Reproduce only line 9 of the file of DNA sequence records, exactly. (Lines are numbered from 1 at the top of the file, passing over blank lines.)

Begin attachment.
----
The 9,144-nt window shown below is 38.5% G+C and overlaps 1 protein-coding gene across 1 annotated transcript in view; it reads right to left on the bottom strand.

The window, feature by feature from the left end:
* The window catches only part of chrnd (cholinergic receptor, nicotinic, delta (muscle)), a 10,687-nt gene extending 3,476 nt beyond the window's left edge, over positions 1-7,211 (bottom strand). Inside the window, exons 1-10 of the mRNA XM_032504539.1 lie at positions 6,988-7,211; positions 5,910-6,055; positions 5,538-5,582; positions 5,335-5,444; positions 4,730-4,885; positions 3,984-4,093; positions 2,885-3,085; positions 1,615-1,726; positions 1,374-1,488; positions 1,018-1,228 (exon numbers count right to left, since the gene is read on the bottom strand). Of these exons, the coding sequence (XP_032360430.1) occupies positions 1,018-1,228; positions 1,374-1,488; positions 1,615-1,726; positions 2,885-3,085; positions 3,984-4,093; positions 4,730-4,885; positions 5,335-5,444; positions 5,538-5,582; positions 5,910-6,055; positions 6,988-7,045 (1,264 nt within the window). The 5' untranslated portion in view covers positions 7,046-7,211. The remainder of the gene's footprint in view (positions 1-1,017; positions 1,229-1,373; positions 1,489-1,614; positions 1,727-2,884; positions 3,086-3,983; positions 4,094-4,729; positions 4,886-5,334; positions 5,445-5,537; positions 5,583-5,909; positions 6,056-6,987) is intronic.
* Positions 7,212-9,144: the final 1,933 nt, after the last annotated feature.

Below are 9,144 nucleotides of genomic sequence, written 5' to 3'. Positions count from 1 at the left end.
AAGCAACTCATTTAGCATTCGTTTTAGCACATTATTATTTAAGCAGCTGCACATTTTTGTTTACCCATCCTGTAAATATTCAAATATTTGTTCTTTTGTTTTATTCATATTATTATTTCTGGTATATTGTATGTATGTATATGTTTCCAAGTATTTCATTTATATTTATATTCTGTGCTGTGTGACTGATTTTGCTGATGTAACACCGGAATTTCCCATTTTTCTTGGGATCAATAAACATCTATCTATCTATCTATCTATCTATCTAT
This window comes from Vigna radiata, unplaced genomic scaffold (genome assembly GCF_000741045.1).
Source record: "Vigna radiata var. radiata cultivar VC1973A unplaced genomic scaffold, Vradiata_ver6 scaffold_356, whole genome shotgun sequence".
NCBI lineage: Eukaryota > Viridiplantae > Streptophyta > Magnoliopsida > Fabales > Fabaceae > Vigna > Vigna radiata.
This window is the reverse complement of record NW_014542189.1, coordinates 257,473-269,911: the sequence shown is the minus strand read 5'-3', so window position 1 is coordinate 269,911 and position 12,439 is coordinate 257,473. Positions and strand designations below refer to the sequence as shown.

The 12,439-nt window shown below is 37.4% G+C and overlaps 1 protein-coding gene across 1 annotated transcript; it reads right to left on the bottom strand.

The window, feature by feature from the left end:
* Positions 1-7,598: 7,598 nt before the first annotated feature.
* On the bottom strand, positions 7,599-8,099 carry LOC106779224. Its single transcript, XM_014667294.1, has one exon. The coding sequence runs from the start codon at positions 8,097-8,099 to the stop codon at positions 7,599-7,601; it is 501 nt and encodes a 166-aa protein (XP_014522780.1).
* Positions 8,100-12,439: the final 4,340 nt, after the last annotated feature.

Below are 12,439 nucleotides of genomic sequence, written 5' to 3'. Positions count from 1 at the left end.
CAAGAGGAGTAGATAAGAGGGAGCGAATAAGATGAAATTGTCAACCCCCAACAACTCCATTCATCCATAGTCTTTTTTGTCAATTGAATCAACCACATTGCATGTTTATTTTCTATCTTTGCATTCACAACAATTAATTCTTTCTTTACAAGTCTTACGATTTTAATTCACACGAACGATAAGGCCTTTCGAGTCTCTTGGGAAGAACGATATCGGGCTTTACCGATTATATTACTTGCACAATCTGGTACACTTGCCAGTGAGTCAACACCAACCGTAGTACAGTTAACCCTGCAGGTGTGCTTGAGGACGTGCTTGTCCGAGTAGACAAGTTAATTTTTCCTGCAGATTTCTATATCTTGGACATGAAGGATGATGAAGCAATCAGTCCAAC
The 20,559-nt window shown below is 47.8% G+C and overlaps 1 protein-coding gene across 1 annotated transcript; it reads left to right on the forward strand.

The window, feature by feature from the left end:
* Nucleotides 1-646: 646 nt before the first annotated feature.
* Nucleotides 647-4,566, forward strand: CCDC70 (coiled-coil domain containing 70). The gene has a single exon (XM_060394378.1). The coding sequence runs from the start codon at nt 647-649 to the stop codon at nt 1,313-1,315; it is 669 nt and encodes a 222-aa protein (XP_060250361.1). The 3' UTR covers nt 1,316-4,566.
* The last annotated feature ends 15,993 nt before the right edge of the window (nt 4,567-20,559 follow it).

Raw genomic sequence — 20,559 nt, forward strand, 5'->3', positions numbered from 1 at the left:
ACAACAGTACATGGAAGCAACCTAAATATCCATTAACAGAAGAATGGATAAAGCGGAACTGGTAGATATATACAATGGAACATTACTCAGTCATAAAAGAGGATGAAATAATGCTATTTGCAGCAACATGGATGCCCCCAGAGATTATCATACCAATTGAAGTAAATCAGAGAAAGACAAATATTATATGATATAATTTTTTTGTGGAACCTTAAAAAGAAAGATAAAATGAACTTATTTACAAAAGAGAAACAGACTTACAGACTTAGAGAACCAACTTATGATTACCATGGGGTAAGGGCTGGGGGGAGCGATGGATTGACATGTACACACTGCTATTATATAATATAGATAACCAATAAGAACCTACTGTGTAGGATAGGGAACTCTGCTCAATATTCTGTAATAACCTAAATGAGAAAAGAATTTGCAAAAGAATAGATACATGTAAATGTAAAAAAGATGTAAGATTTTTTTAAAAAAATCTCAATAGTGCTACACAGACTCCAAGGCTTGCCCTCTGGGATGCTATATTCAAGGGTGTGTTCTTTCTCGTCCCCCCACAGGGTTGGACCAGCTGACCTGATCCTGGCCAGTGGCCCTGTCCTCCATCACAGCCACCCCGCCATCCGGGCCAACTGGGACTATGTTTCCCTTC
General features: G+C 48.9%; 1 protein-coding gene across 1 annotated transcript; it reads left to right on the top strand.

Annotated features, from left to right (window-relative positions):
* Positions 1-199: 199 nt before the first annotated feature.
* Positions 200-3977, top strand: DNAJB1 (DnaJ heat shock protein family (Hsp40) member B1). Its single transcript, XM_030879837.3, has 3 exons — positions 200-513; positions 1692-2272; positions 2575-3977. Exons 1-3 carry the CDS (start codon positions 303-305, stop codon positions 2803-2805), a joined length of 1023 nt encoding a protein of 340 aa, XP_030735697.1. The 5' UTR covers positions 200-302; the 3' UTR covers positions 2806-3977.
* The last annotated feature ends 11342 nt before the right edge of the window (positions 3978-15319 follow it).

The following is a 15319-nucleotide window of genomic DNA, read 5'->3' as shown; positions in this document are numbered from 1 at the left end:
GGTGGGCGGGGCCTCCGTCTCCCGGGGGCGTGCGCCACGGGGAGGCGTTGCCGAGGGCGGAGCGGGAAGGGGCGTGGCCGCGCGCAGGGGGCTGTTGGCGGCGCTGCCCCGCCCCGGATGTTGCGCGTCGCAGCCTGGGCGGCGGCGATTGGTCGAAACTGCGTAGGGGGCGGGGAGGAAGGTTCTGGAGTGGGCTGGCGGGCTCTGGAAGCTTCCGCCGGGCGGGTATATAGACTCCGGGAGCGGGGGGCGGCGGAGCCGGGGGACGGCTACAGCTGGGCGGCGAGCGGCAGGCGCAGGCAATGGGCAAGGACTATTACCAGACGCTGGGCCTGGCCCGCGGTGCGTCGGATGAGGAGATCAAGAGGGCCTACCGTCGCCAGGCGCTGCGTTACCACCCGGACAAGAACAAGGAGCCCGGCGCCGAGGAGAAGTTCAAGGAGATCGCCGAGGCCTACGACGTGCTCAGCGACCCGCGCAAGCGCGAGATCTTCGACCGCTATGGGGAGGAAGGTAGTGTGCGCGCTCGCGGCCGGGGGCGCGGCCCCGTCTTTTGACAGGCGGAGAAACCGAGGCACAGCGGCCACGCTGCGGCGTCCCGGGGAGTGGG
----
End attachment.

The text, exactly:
NCBI lineage: Eukaryota > Viridiplantae > Streptophyta > Magnoliopsida > Fabales > Fabaceae > Vigna > Vigna radiata.